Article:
Metabolic health benefits of long-chain omega-3 polyunsaturated fatty acids

Mil Med. 2014 Nov;179(11 Suppl):138-43. doi: 10.7205/MILMED-D-14-00154.


Restricting energy intake and increasing physical activity are advocated for reducing obesity, but many individuals have difficulty complying with these recommendations. Consumption of long-chain omega-3 polyunsaturated fatty acids (n-3 LCPUFA) offers multiple mechanisms to counteract obesity, including appetite suppression; circulatory improvements, which promote nutrient delivery to skeletal muscle and changes in gene expression, which shift metabolism toward increased fat oxidation; increased energy expenditure; and reduced fat deposition. n-3 LCPUFA may also alter gene expression in skeletal muscle to suppress catabolic pathways and upregulate anabolic pathways, resulting in greater lean tissue mass, metabolic rate, and maintenance of physical function. n-3 LCPUFA supplementation has been shown to counteract obesity in rodents, but evidence in humans is limited. Epidemiological associations between n-3 LCPUFA intakes and obesity are inconclusive. Several studies, on the other hand, indicate inverse relationships between biomarkers of n-3 LCPUFA status and obesity, although causality is uncertain. There have been few human intervention trials of omega-3 supplementation for obesity; some have indicated potential benefits, especially when combined with energy-restricted diets or exercise. More trials are needed to confirm these effects and identify mechanisms of action.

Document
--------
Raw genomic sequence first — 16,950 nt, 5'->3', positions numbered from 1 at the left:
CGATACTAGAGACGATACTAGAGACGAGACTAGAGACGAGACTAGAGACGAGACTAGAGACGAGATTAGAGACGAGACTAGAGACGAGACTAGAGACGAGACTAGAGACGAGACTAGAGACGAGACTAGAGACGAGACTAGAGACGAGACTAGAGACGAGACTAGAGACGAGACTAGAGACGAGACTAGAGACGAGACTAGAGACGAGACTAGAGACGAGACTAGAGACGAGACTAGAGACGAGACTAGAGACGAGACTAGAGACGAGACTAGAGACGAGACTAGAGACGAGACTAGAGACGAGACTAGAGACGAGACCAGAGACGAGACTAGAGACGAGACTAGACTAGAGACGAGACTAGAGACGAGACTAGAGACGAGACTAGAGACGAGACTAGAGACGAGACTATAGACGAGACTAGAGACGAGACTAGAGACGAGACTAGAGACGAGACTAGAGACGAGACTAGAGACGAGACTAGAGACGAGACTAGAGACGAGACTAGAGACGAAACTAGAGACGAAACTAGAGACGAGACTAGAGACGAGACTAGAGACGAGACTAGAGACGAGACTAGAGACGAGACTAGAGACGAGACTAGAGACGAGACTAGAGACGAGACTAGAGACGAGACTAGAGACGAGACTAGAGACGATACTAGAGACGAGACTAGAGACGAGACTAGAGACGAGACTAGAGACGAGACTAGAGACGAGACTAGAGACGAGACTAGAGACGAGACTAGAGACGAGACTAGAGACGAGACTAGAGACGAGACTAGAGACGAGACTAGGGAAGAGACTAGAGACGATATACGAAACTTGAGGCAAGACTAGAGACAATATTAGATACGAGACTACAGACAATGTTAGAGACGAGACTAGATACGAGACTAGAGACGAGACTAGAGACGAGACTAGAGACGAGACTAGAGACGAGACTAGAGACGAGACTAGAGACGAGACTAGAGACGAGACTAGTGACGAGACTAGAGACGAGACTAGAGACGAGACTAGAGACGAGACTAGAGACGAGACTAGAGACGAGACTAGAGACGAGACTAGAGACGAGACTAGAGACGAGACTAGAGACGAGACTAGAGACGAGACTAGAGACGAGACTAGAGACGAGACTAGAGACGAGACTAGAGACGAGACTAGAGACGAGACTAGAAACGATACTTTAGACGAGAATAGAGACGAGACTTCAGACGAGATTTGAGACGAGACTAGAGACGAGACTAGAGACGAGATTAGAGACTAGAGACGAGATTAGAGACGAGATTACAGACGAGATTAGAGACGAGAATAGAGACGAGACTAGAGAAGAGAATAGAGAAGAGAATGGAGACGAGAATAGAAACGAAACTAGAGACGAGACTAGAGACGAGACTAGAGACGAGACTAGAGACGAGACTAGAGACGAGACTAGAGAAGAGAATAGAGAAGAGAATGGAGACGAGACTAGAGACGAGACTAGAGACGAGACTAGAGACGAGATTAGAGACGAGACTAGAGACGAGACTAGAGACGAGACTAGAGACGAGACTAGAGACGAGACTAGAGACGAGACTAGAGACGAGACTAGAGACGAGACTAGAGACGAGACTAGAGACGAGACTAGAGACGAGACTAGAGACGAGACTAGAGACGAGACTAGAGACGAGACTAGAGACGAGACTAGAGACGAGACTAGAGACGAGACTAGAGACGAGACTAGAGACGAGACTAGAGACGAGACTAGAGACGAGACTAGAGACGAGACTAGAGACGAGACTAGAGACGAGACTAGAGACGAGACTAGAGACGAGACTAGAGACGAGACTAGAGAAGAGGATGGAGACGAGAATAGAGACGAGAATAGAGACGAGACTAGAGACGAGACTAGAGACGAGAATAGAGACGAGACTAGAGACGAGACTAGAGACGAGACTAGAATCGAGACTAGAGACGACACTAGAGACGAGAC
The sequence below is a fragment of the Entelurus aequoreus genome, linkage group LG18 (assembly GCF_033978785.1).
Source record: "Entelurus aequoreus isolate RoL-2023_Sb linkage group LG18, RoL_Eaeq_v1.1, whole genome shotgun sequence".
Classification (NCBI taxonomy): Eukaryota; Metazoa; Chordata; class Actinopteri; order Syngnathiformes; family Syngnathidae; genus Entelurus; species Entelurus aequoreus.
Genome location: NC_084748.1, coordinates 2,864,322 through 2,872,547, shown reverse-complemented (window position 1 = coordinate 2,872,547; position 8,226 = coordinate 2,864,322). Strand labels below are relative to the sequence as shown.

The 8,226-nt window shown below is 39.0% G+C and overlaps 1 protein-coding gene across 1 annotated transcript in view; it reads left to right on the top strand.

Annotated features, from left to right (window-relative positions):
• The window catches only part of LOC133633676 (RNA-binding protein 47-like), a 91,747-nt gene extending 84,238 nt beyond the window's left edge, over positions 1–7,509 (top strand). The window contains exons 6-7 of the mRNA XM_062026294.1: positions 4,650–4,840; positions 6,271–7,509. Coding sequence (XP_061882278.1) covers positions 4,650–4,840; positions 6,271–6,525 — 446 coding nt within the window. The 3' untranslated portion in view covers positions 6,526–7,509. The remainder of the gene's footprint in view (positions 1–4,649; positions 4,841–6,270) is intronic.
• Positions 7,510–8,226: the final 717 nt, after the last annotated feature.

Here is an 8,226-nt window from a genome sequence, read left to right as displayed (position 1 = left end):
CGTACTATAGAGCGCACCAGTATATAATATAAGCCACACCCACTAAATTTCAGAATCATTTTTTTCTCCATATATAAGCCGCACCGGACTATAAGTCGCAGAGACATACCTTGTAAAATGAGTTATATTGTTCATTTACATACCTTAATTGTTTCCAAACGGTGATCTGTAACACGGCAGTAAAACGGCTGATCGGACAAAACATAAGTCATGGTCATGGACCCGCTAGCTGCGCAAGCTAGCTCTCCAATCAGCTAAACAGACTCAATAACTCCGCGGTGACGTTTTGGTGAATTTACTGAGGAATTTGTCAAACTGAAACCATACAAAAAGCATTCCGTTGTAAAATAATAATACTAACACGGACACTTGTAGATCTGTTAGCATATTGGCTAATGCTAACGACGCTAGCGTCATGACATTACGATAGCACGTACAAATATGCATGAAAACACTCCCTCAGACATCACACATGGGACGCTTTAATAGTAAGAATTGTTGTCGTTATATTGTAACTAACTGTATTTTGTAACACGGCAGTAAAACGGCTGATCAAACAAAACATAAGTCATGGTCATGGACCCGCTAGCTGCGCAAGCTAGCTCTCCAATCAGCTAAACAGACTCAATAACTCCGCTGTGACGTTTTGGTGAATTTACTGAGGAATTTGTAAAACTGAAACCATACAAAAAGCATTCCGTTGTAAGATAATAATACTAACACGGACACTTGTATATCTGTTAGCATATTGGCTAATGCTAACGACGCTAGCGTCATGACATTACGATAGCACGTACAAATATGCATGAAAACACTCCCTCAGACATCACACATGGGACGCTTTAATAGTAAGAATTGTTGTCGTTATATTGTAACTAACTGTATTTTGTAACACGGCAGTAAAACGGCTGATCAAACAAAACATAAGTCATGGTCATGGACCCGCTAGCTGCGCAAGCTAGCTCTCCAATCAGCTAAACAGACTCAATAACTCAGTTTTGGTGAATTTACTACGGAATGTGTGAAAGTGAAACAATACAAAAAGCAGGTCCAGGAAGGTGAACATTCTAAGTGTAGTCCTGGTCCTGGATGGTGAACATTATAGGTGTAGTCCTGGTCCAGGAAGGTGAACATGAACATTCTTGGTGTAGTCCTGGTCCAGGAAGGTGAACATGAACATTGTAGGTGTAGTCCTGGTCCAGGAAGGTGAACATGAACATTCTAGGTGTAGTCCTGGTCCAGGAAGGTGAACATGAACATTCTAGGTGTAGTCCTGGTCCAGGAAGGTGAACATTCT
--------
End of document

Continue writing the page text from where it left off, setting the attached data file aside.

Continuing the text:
Publication types

  • Review

MeSH terms

  • Appetite Regulation / physiology
  • Blood Circulation / physiology
  • Energy Metabolism / physiology
  • Fatty Acids, Omega-3 / metabolism*
  • Humans
  • Lipid Metabolism / physiology
  • Muscle, Skeletal / metabolism
  • Obesity / metabolism


  • Fatty Acids, Omega-3